On Friday evening, after a meeting of finance ministers and central bankers from the Group of 7 countries, the Treasury secretary, Henry M. Paulson Jr., confirmed that the government would move quickly to buy stakes in financial institutions. But the details he provided fell far short of what investors were seeking.

Indeed, while policy makers have taken a stab at many extraordinary efforts to restore confidence, none have alleviated panic in global markets so far. Because the $700 billion financial stabilization plan will take several weeks to have an impact, investors say officials must present significant details on the more fast-track effort to recapitalize banks to get them to lend money to each other and other businesses again.

“We have to do something,” said Robert C. Doll, vice chairman of BlackRock, the big investment firm. “At the end of the weekend, before the markets open up on Monday, these guys have to have something to say. And it can’t be, ‘Everything is O.K., just calm down.’ ”

Investors will be watching for any new developments in Washington this weekend after Mr. Paulson signaled that countries stopped short of agreeing to a globally coordinated approach to stem the crisis. In addition to the G-7 meetings, which go through Sunday, the International Monetary Fund and the World Bank are also holding annual meetings.

Politicians were busy in Washington, and on Wall Street, things were anything but calm. Friday in New York began with a now-familiar feeling: dire expectations of what the opening bell would bring after stocks in Asia and Europe plummeted by as much as 10 percent.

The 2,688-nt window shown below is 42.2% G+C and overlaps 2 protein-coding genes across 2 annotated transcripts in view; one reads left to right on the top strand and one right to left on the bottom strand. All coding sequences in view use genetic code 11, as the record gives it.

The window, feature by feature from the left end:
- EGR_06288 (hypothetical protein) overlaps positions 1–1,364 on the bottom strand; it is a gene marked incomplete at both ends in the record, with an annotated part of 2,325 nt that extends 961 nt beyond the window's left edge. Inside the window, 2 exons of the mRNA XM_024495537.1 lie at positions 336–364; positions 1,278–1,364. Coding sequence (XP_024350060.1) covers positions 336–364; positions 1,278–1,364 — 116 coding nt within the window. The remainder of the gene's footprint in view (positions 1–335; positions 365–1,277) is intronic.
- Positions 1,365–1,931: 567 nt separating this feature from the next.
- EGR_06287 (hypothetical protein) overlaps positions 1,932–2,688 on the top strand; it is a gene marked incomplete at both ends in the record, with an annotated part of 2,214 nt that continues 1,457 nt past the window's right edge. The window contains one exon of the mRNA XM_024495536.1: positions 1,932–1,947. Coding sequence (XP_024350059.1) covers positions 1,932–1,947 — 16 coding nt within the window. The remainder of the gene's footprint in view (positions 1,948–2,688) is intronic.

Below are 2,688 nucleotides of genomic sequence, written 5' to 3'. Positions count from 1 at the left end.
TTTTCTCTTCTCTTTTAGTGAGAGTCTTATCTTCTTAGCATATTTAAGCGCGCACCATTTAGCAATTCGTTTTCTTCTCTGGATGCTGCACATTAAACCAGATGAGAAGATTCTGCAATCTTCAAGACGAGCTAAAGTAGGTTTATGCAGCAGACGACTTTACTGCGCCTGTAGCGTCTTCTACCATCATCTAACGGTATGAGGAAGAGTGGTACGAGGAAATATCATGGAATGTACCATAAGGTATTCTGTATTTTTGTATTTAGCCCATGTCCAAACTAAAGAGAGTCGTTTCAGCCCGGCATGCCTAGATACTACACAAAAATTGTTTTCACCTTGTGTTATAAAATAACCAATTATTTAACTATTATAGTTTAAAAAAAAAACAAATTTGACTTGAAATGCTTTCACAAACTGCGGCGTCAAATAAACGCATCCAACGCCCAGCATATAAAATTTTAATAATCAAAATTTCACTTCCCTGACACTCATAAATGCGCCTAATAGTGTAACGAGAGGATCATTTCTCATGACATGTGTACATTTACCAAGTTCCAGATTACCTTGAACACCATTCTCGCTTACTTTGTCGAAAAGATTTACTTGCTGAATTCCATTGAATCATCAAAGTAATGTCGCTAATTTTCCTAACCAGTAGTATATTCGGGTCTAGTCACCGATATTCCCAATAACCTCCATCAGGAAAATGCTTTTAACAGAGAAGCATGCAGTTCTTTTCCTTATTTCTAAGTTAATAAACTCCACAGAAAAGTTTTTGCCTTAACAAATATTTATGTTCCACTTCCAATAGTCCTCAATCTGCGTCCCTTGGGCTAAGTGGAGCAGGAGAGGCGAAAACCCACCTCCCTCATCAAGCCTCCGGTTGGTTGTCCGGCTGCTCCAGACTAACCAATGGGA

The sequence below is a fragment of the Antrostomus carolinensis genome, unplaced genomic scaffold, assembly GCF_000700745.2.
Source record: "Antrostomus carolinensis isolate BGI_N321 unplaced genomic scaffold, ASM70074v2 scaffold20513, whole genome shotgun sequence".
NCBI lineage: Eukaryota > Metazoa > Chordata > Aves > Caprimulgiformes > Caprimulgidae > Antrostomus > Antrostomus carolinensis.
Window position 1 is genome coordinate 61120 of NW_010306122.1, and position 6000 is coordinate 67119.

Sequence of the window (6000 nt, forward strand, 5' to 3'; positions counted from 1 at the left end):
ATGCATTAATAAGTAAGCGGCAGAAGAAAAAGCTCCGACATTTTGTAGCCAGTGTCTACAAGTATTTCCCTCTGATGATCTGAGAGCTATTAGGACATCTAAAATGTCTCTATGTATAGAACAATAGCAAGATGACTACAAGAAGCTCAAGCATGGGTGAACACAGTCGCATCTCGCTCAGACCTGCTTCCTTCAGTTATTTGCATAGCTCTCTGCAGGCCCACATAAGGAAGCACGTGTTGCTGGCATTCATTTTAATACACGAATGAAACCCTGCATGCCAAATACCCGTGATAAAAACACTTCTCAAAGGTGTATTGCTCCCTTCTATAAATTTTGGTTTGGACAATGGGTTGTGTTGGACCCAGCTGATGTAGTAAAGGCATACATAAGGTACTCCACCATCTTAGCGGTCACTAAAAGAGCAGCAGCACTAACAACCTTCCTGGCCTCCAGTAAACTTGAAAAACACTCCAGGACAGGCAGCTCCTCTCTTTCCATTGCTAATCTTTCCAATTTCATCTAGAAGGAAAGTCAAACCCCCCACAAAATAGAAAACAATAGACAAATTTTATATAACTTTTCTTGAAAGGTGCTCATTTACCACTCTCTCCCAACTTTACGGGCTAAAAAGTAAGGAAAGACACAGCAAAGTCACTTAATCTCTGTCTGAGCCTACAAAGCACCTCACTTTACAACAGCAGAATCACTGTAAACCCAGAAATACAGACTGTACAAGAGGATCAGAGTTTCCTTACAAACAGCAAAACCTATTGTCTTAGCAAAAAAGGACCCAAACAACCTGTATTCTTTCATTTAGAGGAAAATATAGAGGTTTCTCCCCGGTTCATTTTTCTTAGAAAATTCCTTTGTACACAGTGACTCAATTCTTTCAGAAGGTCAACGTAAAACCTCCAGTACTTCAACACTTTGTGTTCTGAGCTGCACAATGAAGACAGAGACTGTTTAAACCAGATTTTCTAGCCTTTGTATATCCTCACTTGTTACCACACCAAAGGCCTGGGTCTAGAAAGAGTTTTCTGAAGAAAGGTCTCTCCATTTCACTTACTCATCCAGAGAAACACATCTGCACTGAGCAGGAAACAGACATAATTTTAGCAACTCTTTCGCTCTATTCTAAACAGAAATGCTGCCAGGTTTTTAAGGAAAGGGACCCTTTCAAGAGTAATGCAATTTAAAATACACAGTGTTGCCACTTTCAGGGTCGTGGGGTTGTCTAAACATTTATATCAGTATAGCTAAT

Scott Black, president of Delphi Management in Boston, said he had taken to waking up at 3 a.m. to check on foreign markets. When he arose before dawn on Friday, he was distressed. “I am worried,” he said. “I have a fiduciary responsibility to my clients.”

At the open, the Dow Jones industrial average quickly sank nearly 700 points. But suddenly, shares of struggling financial companies surged, the Dow regained all of its losses in less than half an hour, and a cheer went up on the trading floor of the New York Stock Exchange.

By about 10:20, stocks had started to slide again, and President Bush tried to soothe frayed nerves with an appearance at the White House. “This is an anxious time,” he said. “But the American people can be confident in our economic future. We know what the problems are. We have the tools to fix them. And we’re working swiftly to do so.”

If traders were paying attention to the president, it did not show. Over the course of several hours, stocks ground down, with the Dow losing more than 600 points and again falling below the 8,000 mark.